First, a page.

Also, in the province where I reside, a story came out this month about one of Alberta’s new political parties, the United Conservative Party (UCP), claiming it does not share the “hateful views” of Soldiers of Odin, a white supremist group, after three candidates, contending to run as a UCP candidate, posed for photos with members of the extremist hate group. (see Candidates unknowingly posed).

What I find ironic, is in another CBC report, UCP nomination candidate says he knew Soldiers of Odin were coming to party’s pub night, the candidate told reporters that, ‘People have a constitutional right to voice their opinions and I’m not going to deny them that.’ In other words, he knew all along who the Soldiers of Odin were. Is this new political party attracting racists? Do its policies allow extremists to feel comfortable in their party? I have a difficult time believing any political party encourages racist extremists to join them, but sometimes actions speak louder than words.

These are just three examples of intolerance in my province. There are many more, I assure you. If this is occurring in every province, then racism seems to be rampant in my country. Hate crimes are on the increase. The National Observer reported last year that police-reported hate crimes in Canada rose in 2016 for the third year in a row, and became much more violent, according to data from Statistics Canada. With all the rhetoric coming from the current resident of the American White House bombarding  the Canadian news, it doesn’t surprise me that hatred is becoming mainstream. Even some of our Canadian politicians are spouting that there should be less immigration. Maxime Bernier, a once outspoken Conservative MP who left the party and has since formed a new political party, criticized an immigration system that he said was attempting to “forcibly change the cultural character and social fabric of Canada.” (see Maxime Bernier’s rebellion) Are these politicians bigots or just ignorant? Whatever it is, I don’t want to live in a world that is divisive and exclusive.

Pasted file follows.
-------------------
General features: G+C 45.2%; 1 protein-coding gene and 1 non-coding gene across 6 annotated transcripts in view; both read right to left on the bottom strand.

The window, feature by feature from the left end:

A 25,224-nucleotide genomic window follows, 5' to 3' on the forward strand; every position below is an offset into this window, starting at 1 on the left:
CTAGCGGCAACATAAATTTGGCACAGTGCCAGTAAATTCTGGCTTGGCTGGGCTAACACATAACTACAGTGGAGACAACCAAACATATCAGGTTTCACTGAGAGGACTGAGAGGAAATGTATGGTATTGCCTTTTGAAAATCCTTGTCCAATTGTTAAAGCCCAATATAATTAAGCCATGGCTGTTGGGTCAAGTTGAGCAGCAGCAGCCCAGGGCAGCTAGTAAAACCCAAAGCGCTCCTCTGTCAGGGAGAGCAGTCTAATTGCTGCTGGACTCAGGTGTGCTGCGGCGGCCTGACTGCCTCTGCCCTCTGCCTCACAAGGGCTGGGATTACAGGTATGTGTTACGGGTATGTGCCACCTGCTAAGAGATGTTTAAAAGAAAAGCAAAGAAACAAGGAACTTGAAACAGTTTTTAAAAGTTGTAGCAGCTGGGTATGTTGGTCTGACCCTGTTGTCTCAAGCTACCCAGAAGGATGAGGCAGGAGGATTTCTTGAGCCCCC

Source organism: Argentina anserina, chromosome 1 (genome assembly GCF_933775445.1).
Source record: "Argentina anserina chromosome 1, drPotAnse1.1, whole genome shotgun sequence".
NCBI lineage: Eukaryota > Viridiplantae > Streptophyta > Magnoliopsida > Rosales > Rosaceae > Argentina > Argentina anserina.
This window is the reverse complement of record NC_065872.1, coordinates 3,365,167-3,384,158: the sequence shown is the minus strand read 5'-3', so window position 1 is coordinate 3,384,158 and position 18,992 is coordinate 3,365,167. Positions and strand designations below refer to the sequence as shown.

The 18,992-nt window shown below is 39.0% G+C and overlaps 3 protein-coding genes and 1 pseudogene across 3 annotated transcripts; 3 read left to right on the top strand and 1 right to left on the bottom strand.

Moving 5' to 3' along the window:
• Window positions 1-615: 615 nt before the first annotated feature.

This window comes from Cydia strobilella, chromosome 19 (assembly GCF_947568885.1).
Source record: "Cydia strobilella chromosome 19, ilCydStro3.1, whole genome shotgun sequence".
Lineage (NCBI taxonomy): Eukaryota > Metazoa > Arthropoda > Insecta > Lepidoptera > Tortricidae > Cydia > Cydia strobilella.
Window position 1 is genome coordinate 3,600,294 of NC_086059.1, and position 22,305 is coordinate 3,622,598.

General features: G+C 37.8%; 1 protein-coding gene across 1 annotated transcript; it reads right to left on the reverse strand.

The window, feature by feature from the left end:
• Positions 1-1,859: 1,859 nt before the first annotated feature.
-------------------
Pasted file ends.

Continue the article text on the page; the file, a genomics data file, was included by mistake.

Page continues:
One thing I have learned from the many years of travel and experiencing numerous cultures, is that every human being, no matter what race or culture, just wants to live comfortably, enjoy life and live in peace and safety. The late Pierre Berton, a Canadian non-fiction author and journalist, once said, “Racism is a refuge for the ignorant. It seeks to divide and to destroy. It is the enemy of freedom, and deserves to be met head-on and stamped out.” I believe that to be true. Racism comes from ignorance. Racism is a learned attitude. Racism does not belong in my world or in my country. It needs to be met head-on and stamped out. Everyone, regardless of race, religion or sexual orientation have the right to live their lives with dignity. As stated in the United Nations Universal Declaration of Human Rights, declared in 1948,

“All human beings are born free and equal in dignity and rights. They are endowed with reason and conscience and should act towards one another in a spirit of brotherhood.”

The bottom line is a bigot is a bully. Bullies intimidate to get their way. There is no place for a bully in my world.

Is First Contact with Indigenous People Necessary?

A commentary on the ignorance of non-Indigenous people about Canada’s first residents

This month, CBC reported on a ‘Offensive’ online test about Indigenous Canadians.   This test was being used in an Outreach school, which is a school for students who don’t fit into a traditional school.  This school was using distance Learning materials which contained a multiple-choice test question which asked about the “positive effect” of residential schools. Students could choose from four possible answers such as “children were away from home” and “children became civilized.” A photo of the question was posted to social media by an offended student from the school, sparking swift apologies from the province’s education minister and school officials among condemnation from critics.